Legislative authorities in Serbia fulfill 59 percent indicator of openness

Parliaments in the region fulfill approximately 63 percent of the openness criteria which is not a satisfactory result. As in the case of the executive, the legislative bodies in the region have no strategic approach to openness policy. The requirements of openness can only be indirectly inferred from the Constitution, Rules of Procedure and other acts, and as such are subject to different interpretations and actions of the parliamentary majority. Therefore, the parliaments in the region should sign the Declaration on Parliamentary Openness and work towards its implementation.

Parliaments are generally not transparent in terms of disclosure of information from committees’ sessions and generally do not meet even the minimum international standards of budget transparency. Parliaments in the region should strengthen their representative function through the exercise of direct communication with citizens and their involvement in the policy making process. Parliaments should work on development of electronic services. Consistent implementation of Codes of Ethics is crucial for raising the level of political accountability and public confidence in the work of parliaments. However, while some parliaments in the region have not adopted Codes of Ethics, others not actively promote nor effectively implemented it. Research shows parliaments in the region set up a series of the mechanisms for parliamentary control over the executive but implementaion is mostly formal.

Analysis of legislative power in the Republic of Serbia included the National Assembly of the Republic of Serbia and the Assembly of the Autonomous Province of Vojvodina and showed that legislative authorities meets the 59 percent indicator of openness. This result points to the possibility of significantly improving of the openness.

The legal framework that allows openness of legislative power to the citizens is in place and substantially complies with international standards. Transparency of the work of the National Assembly is provided via television broadcasts, as well as through the Internet.

Meetings of the committees and other working bodies of the National Assembly are broadcast live over the Internet, with the possibility of a later review in the archives. Also, draft legislation, adopted laws and other documents submitted to the National Assembly are published on the website of the National Assembly as well as voting results of plenary sessions. The same practice was marked in the case of the Vojvodina Assembly, except for the fact that there is no livestream of plenary sessions and committee meetings as well as stenographic notes.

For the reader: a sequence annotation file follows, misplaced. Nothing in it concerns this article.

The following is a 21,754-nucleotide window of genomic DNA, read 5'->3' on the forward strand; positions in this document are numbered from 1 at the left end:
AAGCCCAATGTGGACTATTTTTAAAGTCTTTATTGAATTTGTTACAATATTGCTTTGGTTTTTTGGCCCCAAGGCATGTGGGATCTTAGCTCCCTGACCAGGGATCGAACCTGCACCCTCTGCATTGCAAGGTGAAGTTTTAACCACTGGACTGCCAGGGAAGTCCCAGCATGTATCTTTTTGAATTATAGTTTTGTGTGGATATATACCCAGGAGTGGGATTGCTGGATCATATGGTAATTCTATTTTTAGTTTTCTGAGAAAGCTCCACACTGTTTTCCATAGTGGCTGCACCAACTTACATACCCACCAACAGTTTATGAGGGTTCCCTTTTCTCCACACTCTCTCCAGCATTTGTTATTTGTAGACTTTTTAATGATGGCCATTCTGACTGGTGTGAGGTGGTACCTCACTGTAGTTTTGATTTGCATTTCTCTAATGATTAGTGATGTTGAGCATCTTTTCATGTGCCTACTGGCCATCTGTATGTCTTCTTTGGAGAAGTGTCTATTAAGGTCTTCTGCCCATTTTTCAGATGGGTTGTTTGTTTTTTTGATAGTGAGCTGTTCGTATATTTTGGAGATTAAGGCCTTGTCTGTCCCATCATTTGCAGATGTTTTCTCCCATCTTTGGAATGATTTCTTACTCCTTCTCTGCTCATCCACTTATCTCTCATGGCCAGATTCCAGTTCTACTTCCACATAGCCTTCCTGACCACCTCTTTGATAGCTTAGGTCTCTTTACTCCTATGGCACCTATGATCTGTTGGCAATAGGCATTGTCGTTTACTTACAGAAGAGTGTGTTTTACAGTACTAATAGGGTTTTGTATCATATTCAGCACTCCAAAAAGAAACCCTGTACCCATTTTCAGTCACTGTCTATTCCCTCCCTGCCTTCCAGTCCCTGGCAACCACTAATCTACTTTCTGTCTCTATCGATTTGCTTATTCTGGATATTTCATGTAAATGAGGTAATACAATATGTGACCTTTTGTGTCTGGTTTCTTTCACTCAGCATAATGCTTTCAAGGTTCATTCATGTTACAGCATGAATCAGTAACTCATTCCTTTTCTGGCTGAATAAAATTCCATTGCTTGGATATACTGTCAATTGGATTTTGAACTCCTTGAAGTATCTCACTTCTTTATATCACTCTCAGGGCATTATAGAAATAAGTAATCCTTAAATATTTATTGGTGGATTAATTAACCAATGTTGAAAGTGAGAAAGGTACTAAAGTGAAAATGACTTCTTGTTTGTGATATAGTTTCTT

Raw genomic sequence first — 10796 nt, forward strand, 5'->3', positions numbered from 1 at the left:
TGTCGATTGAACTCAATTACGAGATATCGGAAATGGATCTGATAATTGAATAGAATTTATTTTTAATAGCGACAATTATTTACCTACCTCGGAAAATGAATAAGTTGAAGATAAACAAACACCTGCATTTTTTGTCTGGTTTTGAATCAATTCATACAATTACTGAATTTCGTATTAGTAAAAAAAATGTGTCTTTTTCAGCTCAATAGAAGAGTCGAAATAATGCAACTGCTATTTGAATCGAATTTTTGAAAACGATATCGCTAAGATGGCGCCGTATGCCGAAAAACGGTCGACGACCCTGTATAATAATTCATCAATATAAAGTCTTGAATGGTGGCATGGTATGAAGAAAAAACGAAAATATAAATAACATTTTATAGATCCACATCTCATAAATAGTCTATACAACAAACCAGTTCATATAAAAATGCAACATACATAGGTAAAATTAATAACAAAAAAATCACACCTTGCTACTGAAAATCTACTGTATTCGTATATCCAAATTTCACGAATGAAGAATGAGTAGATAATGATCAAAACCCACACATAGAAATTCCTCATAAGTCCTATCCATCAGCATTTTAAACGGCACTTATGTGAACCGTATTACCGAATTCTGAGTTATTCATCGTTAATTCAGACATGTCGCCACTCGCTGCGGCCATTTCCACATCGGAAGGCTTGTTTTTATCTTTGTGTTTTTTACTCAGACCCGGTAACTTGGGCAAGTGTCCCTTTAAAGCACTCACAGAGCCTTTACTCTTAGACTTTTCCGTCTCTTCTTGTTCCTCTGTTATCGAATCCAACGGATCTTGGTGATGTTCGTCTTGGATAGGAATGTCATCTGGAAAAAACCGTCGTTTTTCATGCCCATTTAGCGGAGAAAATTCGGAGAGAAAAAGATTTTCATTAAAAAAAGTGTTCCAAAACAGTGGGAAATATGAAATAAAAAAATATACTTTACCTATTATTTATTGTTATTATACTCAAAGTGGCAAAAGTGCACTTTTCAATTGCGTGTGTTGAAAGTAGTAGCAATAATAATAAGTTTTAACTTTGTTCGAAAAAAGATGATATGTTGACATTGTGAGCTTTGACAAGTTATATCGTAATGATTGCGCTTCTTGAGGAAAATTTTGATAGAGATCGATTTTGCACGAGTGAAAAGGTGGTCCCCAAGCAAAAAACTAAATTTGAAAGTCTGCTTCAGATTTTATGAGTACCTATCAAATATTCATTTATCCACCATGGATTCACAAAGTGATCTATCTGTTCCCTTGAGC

However, submitted amendments are not available on the website of the National Assembly, as opposed to the site of the Vojvodina Assembly which publishes amendments to for the past six months. However, documents and voting records from committee sessions are not available in case of both institutions. Public procurement is highly regarded, but legislative bodies do not publish contracts and annexes to contracts with suppliers.

However, the legislative bodies do not use sufficiently the ability to communicate with citizens through social networks. The legislative bodies do not have mechanisms for collecting citizens inputs on draft laws and there is space for improvement of interaction with the citizens in the process of adopting the law. The legislative authorities comply with regulations but do not use the opportunities for improving the quality of the legislative process through public involvement. Public participation and civil society in public hearings and in particular the work of parliamentary committees is an example of good practice, but, as rare, can not be characterized as usual manner of communication with citizens. Legislative organs have not established mechanisms for the e-petition or developed plans to promote the mechanism of e-petitions via the Internet and social networks.

Not National nor Provincial Assembly have adopted Code of Ethics, which sets standards of integrity and code of conduct of MPs and is crucial to raise the level of political accountability and public confidence in the work of the institutions.

A particular problem is the cooperation between the National Assembly and independent state bodies. In the last two years, reports of independent bodies were not discussed at the sessions of the National Assembly. Such behavior affects the effectiveness of the National Assembly, the reputation of the Assembly and independent body in public, but also to the promotion of democracy and the rule of law.

Full analysis can be read here.